iPad Mini 2 vs Nexus 7 vs Kindle Fire HDX: Spec Showdown

ipad mini 2 vs nexus 7 kindle fire hdx smalltabletbanner

The iPad reinvented the tablet category, and defined it for a while. But from the beginning, smaller tablets swam into its wake. Other companies did their best to corner that part of the market. It still remains extremely competitive, with Google and Amazon leading the way to push the 7-to-8 inch tablet category to be priced affordably and still offer appealing performance. The flagship devices from both companies, the Kindle Fire HDX from Amazon and the Nexus 7 from Google, are two of the best tablets on the market for any size. Is the second generation iPad Mini ready to compete? We put it head-to-head with the other industry leaders to find out.

 

iPad Mini Retina 

iPadMini

Amazon Kindle Fire HDX

KindleHDX

Nexus 7 (2013)

Nexus7
Size 7.9 x 5.3 x 0.3 (in) 7.32 x 5.04 x 0.35 (in) 7.9 x 4.5 x 0.3 (in)
Weight 11 oz 10.97 oz 11 oz
Screen 7.9-inch LCD 7-inch LCD 7-inch LCD 
Resolution 2048×1536 pixels 1920 x 1200 pixels 1920×1200 pixels
OS iOS 7 Android 4.2 with Fire OS 3.0 UI Android 4.3
Storage 16GB 16/32/64GB 16/32GB
SD Card Slot No No No
Processor A7 chipset 2.2GHz Quad-cord Snapdragon 800 1.5GHz quad-core Snapdragon S4 Pro
RAM 512MB 2GB 2GB
Connectivity Wi-Fi, 4G LTE Wi-Fi 802.11a/b/g/n, 4G LTE Wi-Fi 802.11a/b/g/n, 4G LTE, NFC
Camera Front 1.2MP, Rear 5MP Front 1.2MP Front 2.1MP, Rear 5MP
Bluetooth Yes, version 4.0 Yes, version 4.0 Yes, version 4.0
Battery 10 hours of use 11 hours of use 4,000mAh (9 hours of use)
Charger Lightning connector Micro USB Micro USB
Marketplace Apple App Store Amazon Appstore Google Play Store
Price $400+ $230+ $230+
Availability Nov. ’13 on Verizon, AT&T, Sprint AT&T, Verizon AT&T, T-Mobile, Verizon

Display

One of the biggest drawbacks with the first run of iPad Minis was the lack of the Retina display. It was running at a lower resolution than most tablets on the market and lacked the clarity and polish that Apple’s Retina displays offer. That has been amended with the new iPad Mini, which features a Retina screen and a resolution equal to that of the full size iPad. It also tops both the Kindle Fire HDX and the Nexus 7 when it comes to sheer pixels. Because of the bigger screen on the iPad Mini, the pixel count is essentially even between the three devices. (iPad Mini comes in at 324ppi while both the Nexus 7 and Kindle Fire HDX have 323ppi.) The Nexus 7 has been noted for having an extremely impressive display of its own, so seeing the devices up close and personal may be the best way to tell which looks better (though all three look great).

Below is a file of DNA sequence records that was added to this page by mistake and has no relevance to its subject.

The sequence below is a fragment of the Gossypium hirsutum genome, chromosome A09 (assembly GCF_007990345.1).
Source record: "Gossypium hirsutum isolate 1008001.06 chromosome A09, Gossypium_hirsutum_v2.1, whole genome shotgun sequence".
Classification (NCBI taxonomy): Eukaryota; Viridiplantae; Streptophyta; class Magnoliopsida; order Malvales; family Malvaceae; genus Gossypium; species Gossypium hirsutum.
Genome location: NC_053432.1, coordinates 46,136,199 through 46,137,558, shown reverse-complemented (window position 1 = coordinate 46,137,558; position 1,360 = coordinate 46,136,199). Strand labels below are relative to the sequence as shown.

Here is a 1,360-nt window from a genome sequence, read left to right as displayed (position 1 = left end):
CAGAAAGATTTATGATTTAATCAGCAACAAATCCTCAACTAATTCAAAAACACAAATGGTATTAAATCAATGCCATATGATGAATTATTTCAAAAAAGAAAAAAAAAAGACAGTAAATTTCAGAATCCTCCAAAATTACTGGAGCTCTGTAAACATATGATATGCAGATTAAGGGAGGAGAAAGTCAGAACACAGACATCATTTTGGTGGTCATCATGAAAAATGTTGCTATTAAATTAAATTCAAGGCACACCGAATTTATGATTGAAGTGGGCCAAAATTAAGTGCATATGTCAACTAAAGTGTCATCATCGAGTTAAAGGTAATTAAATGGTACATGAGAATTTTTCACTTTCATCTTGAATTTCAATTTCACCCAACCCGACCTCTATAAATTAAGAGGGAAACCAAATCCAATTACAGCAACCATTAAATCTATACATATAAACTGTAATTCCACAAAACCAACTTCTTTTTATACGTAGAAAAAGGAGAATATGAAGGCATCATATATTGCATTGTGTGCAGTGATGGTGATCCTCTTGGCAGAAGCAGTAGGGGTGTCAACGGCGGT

Processor

Things get a little harder to compare when we start looking at the processor. Apple has given the iPad Mini the same treatment it gave the iPhone 5S and iPad by installing the A7 chipset into the device. This 64-bit chip gives the iPad Mini a debatably large step up. As the mobile world continues to inch toward the switch to 64-bit processors, the iPad Mini has already hit that benchmark. Both the Kindle Fire HDX and the Nexus 7 are equipped with fast 32-bit processors with plenty of power of their own. The Kindle Fire HDX has the advantage of having the latest in the line of Qualcomm Snapdragon processors, while the Nexus 7 uses an older – but not outdated – model.

Price

This may end up being a big determining factor when looking at these three devices. Arguably, the iPad Mini has a better display and more impressive internal specs thanks to its A7 chipset, but it’s also priced at nearly twice the cost of either the Nexus 7 or the Kindle Fire HDX. Even the old version of the iPad Mini, which is acting as Apple’s entry model now, carries a $300 price tag. That’s too high considering just how impressive and competitive the two Android tablets are. Starting at $230 each, as opposed to $400 for the new iPad Mini, the Nexus 7 and Kindle Fire HDX tablets offer a lot for the price point. The Kindle Fire HDX is especially intriguing given its 24/7 help service built into the device as opposed to Apple’s Genius Bar, which requires a store visit, and phone support. Right now, it feels like it’s priced a little high but by November when it’s available, the iPad Mini and its new processor and pretty display could win us and you over. You’ll just have to get it in your hands and see.

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